Stuart Pann, senior vice president and general manager of Intel Foundry Services, then took the stage brandishing a copy of Chris Miller’s Chip War, in which he referred to Intel as having been the most important company of the last 50 years.

“In this open standards era, you have to have standards on the devices,” Pann said. “That’s why we are a systems company that is turning into a foundry company.”

Pann stated that the current state of reckoning and how what it means requires a major rethink of how chips are designed.

“We can no longer do designs at a monolithic level,” he said. “To do this requires a system on a chip. That requires great packaging.”

Producing a system foundry for AI requires continued adherence to Moore’s law and to the continued systems business that make up the foundry process, things that Intel learned in its Xeon manufacturing process.

“Substrate, memory, an Interconnect NiC card that can handle AI modelling, and  cooling, with version cooling being the only way to reduce massive cooling demand for these huge machines,” ,” Pann said..”This is why we believe we have a differentiated approach in the foundry marketplace. The only way we are going to get to this exponential scale is by taking all these elements and multiplying them.”

Partners will  be a key part of this process.

“We can’t do this alone,” Pann stressed. “We have to have partners. They have full stacks, open standards and reference designs. And we aren’t just going to do it with the folks of today. Intel Capital makes strategic investments in such companies that fit our model, like SIPHox and AyarLabs. That’s how we are going to capture companies large and small. But we have to start even earlier than that, We have to go to the Universities. So we are announcing our first two Intel 18A  partners, Michigan Engineering and Berkeley.”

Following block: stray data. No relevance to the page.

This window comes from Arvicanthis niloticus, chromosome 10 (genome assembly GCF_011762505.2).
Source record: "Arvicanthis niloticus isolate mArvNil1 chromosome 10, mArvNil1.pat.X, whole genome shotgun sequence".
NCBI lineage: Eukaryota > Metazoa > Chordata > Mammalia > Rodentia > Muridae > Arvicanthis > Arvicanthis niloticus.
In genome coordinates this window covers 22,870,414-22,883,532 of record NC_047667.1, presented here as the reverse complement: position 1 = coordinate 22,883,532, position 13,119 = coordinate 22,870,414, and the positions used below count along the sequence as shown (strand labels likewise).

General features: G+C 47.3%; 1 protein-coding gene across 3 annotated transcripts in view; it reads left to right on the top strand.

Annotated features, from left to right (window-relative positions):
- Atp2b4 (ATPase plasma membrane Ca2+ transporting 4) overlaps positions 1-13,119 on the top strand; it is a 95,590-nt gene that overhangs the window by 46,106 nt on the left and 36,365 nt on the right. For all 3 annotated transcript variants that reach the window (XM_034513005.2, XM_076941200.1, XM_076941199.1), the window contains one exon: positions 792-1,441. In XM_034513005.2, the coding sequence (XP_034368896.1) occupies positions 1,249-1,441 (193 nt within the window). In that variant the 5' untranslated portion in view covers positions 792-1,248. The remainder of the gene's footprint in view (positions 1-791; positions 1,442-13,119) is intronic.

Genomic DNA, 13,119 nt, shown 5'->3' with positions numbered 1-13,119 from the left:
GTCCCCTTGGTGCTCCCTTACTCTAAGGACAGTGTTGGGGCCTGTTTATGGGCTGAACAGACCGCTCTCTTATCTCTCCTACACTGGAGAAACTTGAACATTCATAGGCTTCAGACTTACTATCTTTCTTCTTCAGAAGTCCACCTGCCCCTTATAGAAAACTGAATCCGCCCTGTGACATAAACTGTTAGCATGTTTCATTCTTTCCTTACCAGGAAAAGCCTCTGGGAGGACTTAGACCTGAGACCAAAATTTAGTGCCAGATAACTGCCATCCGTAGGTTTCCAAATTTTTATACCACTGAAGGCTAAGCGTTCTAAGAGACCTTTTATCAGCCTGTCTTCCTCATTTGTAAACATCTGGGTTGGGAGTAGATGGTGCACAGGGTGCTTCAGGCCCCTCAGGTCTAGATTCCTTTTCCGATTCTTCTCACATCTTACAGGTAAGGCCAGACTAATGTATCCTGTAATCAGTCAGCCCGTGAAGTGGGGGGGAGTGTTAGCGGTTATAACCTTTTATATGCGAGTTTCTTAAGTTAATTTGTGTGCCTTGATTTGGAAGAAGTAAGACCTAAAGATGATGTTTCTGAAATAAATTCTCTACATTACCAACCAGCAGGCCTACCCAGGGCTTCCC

There are 30 existing Intel foundry partners, with Pann saying that five were particularly important.

They are Arm, Ansys, Cadence, Siemens, and Synopsys.

“These are the Big Five – the folks you turn to when you are doing their designs,” Pann stated.

“This morning, we are announcing a new partnership with Arm,” he said. “We will make co-investments and we will do joint programs. Pann said they were already Intel’s most important partner, something he admitted sounded odd because most people don’t think of the two companies as close collaborators, but rather as competitors.

“This is brand new for us, and the reason is that 80% of wafers have an ARM device in them,” Pann said. “There is no way you can be in the foundry business without a partnership with Arm.”

Rene Haas, Arm’s CEO noted that conversations started not long after he took over as CEO.

“We decided that we needed to be part of that,” he said. “It’s great seeing the results so far. The guys have done a great job.”

Pann summed up the session’s conclusions for the audience.

“I hope you have seen the progress that we have made as a company, with a strong foundation of technology and innovation across multiple dimensions. I hope that you see we have this idea of a stable secure supply chain. I hope you see our idea of a systems foundry that allows us to create not just a system on a chip, but systems on chips. The only limitation to what you can do with AI is your imagination.”